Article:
One afternoon in late February 2021, Pristina, the capital of Kosovo, registered an Air Quality Index (AQI) rating of 298, topping Lahore, Pakistan, Ulaanbaatar, Mongolia and nearly 100 other cities on the Swiss IQAir website to earn the dubious distinction of having the worst air quality of any major city on the planet at that moment. Throughout that same day, the capitals of Bosnia and Herzegovina, North Macedonia, and Serbia all registered AQI ratings of between 165 and 214 – levels considered either ‘unhealthy’ or ‘very unhealthy.’
People living in Sarajevo, Skopje, Belgrade, and countless other cities throughout the Western Balkans frequently inhale some of the most polluted air in the world – particularly during the winter months, when pollutants from coal plants, residential heating, vehicles, industry, and other sources black-out the sun, pollute the environment, and create dangerous conditions for breathing. With 175 deaths per 100,000 people in 2019, Serbia topped a list of death rates from pollution among European countries and placed 9th overall on the global list – higher than India.
As the negative impacts of pollution continue to mount in the region, policymakers there continue to explore multifaceted approaches to overcoming the health, environmental, and economic impacts of these challenges.
“Lower emissions, lower emissions, and lower emissions.”
“We are all well aware of what can be done,” says Rijad Tikveša, President of the Ekotim Association for the protection and advancement of nature, environment, and health in Bosnia and Herzegovina.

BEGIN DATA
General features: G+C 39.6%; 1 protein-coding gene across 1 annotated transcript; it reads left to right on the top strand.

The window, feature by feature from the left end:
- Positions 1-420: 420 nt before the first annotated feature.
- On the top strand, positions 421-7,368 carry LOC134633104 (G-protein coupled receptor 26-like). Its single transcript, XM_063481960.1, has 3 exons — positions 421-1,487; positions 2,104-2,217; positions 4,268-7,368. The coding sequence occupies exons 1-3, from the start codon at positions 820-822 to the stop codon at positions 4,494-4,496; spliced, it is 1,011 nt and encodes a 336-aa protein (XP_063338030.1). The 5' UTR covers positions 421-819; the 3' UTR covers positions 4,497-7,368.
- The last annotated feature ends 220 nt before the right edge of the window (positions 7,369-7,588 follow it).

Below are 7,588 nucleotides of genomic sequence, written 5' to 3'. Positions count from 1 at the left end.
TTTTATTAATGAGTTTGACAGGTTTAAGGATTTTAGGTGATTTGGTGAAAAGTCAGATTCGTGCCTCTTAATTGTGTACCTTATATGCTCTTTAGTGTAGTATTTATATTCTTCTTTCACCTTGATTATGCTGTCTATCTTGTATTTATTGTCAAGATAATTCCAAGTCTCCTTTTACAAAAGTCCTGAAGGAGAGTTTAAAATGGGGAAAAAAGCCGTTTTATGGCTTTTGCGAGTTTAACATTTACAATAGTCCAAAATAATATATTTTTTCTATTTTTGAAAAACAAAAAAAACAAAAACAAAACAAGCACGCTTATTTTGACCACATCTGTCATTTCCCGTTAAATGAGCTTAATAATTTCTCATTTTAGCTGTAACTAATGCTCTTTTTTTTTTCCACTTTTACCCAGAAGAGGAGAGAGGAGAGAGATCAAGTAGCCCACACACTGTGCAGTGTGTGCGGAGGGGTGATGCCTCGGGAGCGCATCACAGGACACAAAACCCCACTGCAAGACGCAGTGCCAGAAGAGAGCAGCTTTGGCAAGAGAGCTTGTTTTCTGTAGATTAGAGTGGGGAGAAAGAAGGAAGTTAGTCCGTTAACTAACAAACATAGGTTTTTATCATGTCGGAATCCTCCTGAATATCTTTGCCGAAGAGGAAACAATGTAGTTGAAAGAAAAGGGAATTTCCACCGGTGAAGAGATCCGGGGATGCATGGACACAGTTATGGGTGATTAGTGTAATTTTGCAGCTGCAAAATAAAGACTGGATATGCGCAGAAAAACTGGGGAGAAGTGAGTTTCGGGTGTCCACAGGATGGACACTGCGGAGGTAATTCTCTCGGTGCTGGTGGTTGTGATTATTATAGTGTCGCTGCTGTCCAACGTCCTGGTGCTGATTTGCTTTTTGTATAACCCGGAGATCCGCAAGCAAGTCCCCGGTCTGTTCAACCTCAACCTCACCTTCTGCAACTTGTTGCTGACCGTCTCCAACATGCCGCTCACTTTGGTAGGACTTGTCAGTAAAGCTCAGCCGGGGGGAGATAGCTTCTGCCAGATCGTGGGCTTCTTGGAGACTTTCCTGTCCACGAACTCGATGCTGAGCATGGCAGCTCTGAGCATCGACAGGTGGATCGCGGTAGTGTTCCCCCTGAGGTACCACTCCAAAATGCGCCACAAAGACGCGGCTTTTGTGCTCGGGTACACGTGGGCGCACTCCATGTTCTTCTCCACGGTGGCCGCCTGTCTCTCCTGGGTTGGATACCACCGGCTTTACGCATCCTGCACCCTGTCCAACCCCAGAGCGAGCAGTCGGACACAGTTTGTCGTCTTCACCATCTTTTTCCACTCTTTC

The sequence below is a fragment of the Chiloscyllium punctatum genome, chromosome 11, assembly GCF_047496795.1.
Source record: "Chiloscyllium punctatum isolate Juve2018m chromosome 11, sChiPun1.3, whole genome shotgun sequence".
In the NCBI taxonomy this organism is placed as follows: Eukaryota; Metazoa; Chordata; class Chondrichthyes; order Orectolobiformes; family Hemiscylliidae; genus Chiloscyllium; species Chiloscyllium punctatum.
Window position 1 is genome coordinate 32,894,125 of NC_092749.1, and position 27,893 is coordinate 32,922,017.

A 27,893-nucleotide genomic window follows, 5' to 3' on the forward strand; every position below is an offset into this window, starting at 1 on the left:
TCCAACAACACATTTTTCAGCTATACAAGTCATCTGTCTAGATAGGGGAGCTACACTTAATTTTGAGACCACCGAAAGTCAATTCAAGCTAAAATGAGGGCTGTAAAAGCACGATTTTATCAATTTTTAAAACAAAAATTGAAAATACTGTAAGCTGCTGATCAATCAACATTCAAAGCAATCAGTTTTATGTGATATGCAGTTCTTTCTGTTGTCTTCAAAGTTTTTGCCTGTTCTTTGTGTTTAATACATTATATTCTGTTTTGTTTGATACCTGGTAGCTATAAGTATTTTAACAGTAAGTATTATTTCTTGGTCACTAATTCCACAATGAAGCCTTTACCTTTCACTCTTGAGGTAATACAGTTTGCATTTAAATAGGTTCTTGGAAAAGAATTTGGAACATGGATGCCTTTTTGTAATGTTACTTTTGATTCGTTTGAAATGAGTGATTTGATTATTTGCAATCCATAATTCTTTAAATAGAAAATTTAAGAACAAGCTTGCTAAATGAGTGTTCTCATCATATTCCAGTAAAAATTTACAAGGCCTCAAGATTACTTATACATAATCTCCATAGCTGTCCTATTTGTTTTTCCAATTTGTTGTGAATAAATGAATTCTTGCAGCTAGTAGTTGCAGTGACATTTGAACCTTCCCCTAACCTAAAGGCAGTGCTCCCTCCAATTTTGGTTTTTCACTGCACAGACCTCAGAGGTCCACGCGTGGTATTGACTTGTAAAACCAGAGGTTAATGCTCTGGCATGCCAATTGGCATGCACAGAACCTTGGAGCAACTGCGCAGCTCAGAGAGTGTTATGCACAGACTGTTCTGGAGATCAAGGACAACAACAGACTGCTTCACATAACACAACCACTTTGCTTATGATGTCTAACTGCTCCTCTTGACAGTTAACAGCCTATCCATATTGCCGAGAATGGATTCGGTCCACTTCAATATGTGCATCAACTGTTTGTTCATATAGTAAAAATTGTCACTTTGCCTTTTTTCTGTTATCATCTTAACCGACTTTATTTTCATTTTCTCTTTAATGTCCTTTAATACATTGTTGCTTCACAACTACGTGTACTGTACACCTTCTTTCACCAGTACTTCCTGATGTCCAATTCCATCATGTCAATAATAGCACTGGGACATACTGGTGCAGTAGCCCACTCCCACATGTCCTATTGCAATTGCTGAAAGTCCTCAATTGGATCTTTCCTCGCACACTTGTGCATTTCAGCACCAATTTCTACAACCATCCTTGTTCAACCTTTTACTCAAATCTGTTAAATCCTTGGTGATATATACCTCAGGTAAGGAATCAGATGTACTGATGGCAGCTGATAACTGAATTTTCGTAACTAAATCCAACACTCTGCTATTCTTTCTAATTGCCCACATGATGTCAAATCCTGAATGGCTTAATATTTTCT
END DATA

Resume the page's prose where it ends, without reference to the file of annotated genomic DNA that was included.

According to Tikveša, there are three primary recommendations for policymakers: “Lower emissions, lower emissions, and lower emissions.”
“There are three basic directions to act,” continues Tikveša, “lower emissions from heating, transport, and energy facilities – with the latter meaning to phase out existing facilities, which produce and consume massive quantities of coal and are the source of enormous pollution.’’
In addition to the negative environmental impacts of emissions in the Western Balkans, these pollutants are both costly and lethal. Emissions from heating, power plants, solid fuel-burning stoves and other sources combine to form airborne particulate matter (PM) that can be inhaled when it has a diameter of less than 10 microns. Exposure to PM 2.5 matter is particularly dangerous to health, as these particles can find their way deep into lungs and the bloodstream. In Bosnia and Herzegovina, as many as 3,300 people are estimated to die prematurely every year as a result of exposure to ambient PM 2.5 air pollution. This estimate is 1,600 deaths in North Macedonia and 760 deaths in Kosovo.
Air pollution remains the leading environmental risk factor contributing to the largest combined share of death and disability in the Western Balkans. Furthermore, the estimated annual economic costs associated with the health damage from this pollution is staggering, averaging $240 million in Kosovo (3.6% of GDP), $750 million in North Macedonia (6.9% of GDP), and $1.38 billion in Bosnia and Herzegovina (8.2% of GDP) in 2016.